Secondly, there is a trust and confidence violation. When you deliver something clearly superior, without advance notification, your clients will wonder why you gave them shoddy material on previous runs. They will immediately question whether the improved parts are the entire order or just part of the order. It is likely they will increase inspections and overall scrutiny of all your work. This is something you probably won't relish. It raises costs for everyone because clients no longer know what to expect. To avoid both of these situations, make sure you have a full and complete discussion with your clients about how you plan to handle upgrading their image assets.
Finally, introducing new technology can create a similar situation. You may bring in retensionable frames, a new imagesetter, color-separation software, or advanced supplies and materials. Whatever the technological progression, make absolutely sure your clients are aware of the acquisition and what impact it may have on their products. If they will have a material impact on the overall quality of the final products, you need to discuss the possibility in advance. Use this situation as an opportunity to redesign and further add value for your clients.
Is the latest not the greatest?
So far I have focused primarily on dilemmas resulting from the improvements that new technology brings. Unfortunately, new technology can sometimes create more problems than it can solve. A clear case in point is the migration from outside service providers of imageset film to in-house imaging.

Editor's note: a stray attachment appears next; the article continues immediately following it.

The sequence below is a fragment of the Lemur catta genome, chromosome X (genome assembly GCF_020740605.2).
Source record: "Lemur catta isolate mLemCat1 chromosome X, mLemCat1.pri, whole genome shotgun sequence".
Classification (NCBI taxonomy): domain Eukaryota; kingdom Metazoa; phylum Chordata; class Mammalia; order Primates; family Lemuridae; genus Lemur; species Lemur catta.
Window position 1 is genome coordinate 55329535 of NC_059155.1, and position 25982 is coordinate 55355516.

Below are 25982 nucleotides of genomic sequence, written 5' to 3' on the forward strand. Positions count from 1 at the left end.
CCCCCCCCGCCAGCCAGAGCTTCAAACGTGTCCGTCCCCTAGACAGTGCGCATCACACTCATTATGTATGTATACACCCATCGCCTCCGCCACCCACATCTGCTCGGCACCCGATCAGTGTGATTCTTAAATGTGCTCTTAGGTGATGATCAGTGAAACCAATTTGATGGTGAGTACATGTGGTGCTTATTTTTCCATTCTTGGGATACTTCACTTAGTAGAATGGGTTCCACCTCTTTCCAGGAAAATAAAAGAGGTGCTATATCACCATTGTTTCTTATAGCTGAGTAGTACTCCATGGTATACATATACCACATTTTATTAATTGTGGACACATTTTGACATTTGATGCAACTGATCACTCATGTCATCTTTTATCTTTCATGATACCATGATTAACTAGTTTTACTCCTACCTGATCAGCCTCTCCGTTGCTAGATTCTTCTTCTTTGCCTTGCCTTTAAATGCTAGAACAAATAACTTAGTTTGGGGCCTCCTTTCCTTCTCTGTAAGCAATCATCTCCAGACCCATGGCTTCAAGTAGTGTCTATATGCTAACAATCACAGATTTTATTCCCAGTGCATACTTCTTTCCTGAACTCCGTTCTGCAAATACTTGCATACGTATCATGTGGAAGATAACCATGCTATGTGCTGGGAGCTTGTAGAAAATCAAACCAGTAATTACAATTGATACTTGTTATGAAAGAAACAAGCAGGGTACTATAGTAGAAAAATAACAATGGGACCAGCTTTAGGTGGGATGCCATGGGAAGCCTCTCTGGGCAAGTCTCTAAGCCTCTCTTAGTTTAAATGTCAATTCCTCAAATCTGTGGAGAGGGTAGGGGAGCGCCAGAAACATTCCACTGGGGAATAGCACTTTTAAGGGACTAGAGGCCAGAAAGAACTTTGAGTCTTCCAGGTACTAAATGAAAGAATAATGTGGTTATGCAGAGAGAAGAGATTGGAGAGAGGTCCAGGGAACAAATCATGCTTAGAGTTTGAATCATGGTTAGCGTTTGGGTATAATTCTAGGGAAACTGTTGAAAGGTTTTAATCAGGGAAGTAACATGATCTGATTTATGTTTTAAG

Screen printers bring film-production capabilities in house for several different reasons. The two biggest motivators are the drastic cost reductions in the technology and the need for control over short turnaround times. Taking these two factors into consideration, there is almost always a trade-off in quality.
I was recently discussing the state of color separations with a good friend and long-time client. He was bemoaning the fact that we can now do all the things we sent to the separation house ourselves, much less expensively, but just not as well. It is hard to argue with him when we consider that the output resolution of a halftone dot on a Crosfield drum scanner was 12,000 dpi, and we are hard pressed to achieve 1200 dpi with thermal or inkjet devices today. While it may seem insignificant, there is a clear visual difference between the old-school drum scans and what our current solutions can generate.
So the moral of all this is that technology changes constantly--and not always for the best. When it does deliver a clearly superior product, it may still not be a good thing for all parties. We must be ever vigilant on the behalf of our clients. Is our current product consistent with what we have previously delivered? Can we predict whether the new solution will meet our clients' expectations? Finally, is the new method, supply, or technology repeatable into the future? If we cannot answer yes to all three of these questions, it is time to have a talk with our clients and alert them to the possible positive and negative consequences that the use of new digital technologies and processes can have on their products. Involving them with the growth of your business will help ensure their satisfaction down the road.
©2004 Mark Coudray. Republication of this material in whole or in part, electronically or in print, without the permission of the author is forbidden.